In several years, Morgan Library may accommodate 9 percent more on-campus students after the CSU System Board of Governors approved Tuesday $16.8 million in additions and renovations to the university’s running list of 38 capital construction projects.
Currently the library accommodates 11 percent of on-campus residents. However, in a BOG meeting last week, it was said, that considering CSU’s campus size, the library must be able to house 20 percent of on-campus residents at a time.
Assistant Director of Facilities Management Mike Rush said the project is still in the preliminary stages of planning and programming, but the department’s goal is to reorganize the interior space for “better circulation.”
Possible renovations include:
Restructuring the entrance to increase accessibility,
Reworking the reception desk,
Additions to the Northern portion of the building, and
Installing an actual café with seating.
Renderings, created by CSU architects and presented to the BOG last Thursday, showed the northern addition to the building made of glass and situated in the space currently occupied by bike racks. The renderings are preliminary and do not necessarily represent the image of future changes.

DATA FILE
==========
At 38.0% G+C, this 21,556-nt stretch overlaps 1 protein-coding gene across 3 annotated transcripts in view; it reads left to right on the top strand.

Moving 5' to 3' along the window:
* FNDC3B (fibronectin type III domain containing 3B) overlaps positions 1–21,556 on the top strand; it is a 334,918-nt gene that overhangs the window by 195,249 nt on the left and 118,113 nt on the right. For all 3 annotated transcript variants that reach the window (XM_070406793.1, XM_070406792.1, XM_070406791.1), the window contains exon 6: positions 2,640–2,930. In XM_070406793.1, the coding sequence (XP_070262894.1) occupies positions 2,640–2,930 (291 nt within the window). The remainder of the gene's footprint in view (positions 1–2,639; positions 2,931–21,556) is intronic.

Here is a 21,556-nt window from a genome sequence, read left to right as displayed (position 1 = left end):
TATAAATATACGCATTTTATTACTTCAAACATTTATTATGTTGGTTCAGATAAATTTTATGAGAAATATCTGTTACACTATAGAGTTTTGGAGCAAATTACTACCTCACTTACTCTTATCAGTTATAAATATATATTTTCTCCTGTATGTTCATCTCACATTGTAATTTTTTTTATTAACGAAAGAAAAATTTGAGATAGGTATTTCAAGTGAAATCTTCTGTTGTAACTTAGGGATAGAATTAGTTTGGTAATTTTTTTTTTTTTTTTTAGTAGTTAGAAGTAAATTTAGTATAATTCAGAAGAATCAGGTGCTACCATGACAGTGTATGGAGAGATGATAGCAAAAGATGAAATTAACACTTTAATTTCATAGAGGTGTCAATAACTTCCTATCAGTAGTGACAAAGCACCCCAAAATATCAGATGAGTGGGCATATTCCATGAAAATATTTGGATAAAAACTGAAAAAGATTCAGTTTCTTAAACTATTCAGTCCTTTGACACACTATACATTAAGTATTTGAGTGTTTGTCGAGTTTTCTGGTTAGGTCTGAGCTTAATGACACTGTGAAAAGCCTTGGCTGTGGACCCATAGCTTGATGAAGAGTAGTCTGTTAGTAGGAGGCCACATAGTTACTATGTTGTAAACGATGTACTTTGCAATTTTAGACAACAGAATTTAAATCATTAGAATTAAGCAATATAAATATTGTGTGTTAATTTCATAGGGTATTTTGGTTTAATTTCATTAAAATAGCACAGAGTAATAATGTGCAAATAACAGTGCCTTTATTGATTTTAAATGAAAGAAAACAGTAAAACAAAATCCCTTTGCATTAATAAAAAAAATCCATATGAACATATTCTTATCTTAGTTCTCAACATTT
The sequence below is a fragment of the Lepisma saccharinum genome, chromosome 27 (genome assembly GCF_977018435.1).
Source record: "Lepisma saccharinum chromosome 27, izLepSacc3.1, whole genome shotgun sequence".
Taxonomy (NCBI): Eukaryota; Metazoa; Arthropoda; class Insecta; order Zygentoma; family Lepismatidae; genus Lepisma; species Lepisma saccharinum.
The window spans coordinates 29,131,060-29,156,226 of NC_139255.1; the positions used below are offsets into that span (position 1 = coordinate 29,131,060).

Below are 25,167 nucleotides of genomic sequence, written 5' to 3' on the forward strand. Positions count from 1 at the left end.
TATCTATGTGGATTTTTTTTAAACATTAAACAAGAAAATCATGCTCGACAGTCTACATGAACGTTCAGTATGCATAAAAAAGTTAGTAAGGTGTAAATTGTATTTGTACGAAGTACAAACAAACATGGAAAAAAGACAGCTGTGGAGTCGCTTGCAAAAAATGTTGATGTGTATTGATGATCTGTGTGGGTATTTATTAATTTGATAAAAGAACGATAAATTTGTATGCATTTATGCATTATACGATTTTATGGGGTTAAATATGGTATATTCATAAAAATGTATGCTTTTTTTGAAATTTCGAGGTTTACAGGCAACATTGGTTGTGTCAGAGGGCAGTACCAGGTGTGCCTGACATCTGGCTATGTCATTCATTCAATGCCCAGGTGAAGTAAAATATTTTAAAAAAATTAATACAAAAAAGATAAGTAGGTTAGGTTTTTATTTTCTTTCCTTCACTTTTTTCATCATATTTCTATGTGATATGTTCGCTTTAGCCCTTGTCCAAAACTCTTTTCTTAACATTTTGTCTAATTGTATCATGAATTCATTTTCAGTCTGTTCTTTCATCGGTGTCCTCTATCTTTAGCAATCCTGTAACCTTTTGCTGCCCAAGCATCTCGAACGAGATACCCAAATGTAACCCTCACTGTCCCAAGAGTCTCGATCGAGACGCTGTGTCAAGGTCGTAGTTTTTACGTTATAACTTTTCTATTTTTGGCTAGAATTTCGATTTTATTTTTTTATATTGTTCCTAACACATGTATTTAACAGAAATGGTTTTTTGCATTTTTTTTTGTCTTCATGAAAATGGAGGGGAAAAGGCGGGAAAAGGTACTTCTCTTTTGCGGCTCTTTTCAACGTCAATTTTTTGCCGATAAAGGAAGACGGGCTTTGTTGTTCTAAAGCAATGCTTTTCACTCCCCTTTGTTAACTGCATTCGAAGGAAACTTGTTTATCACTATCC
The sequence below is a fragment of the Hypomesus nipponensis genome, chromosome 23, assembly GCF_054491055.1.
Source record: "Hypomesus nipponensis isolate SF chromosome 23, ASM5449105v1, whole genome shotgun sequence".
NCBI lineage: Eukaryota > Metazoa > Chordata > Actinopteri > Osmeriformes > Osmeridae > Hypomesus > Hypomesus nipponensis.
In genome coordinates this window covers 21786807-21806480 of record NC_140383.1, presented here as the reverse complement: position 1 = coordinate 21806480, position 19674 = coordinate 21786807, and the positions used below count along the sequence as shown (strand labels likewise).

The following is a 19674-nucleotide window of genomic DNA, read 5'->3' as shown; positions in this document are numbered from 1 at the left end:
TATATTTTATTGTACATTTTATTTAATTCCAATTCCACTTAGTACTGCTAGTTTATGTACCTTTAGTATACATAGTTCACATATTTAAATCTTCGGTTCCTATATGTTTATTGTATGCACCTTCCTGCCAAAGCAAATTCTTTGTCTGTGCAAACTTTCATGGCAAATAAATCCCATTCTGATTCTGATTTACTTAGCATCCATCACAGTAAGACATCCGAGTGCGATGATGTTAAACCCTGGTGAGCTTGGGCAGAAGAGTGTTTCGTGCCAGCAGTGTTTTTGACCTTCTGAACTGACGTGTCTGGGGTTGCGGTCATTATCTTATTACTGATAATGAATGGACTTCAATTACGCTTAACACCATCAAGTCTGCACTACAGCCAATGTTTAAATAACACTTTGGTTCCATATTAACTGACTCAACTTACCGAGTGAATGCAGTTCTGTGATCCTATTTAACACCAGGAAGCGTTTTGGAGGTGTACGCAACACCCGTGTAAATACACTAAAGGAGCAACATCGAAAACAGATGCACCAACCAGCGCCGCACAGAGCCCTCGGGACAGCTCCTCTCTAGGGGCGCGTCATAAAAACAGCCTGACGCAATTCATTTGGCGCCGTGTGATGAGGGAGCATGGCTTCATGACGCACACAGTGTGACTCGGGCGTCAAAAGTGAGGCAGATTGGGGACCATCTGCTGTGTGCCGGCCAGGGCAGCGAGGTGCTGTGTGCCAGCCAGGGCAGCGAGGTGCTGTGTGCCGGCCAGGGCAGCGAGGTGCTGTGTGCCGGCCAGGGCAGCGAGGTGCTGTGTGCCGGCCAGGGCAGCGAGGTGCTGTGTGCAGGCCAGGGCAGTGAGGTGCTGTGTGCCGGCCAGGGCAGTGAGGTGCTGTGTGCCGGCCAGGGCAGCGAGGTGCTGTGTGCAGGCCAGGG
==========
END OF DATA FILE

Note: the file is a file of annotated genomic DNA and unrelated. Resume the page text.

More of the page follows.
The anticipated budget for the project is set, but the money has not been requested or allocated at this time. When the further stages of planning are reached, student facility fees will be requested to aid in funding, Rush said.
Vice President of the Morgan Library Patrick Burns said the whole program to promote renovations and additions to the library has been motivated by students, especially those who serve on the Vision 2020 Library Task Force — a student and faculty organization that aims to improve the quality of the library between now and 2020.
“This project is a direct response to student demands,” Burns said.
Alex Hernandez, a public history graduate student, said that with the current set up of the library, it’s nearly impossible to find a quiet place to study, and any renovations involving academic buildings on campus should be of higher priority than the focus on athletic development that CSU is currently seeing.
“If students don’t have a quiet place to study, it limits what they can produce academically,” Hernandez said.
News Managing Editor Madeline Novey contributed to this report.
Senior Reporter Kirsten Silveira can be reached at email@example.com.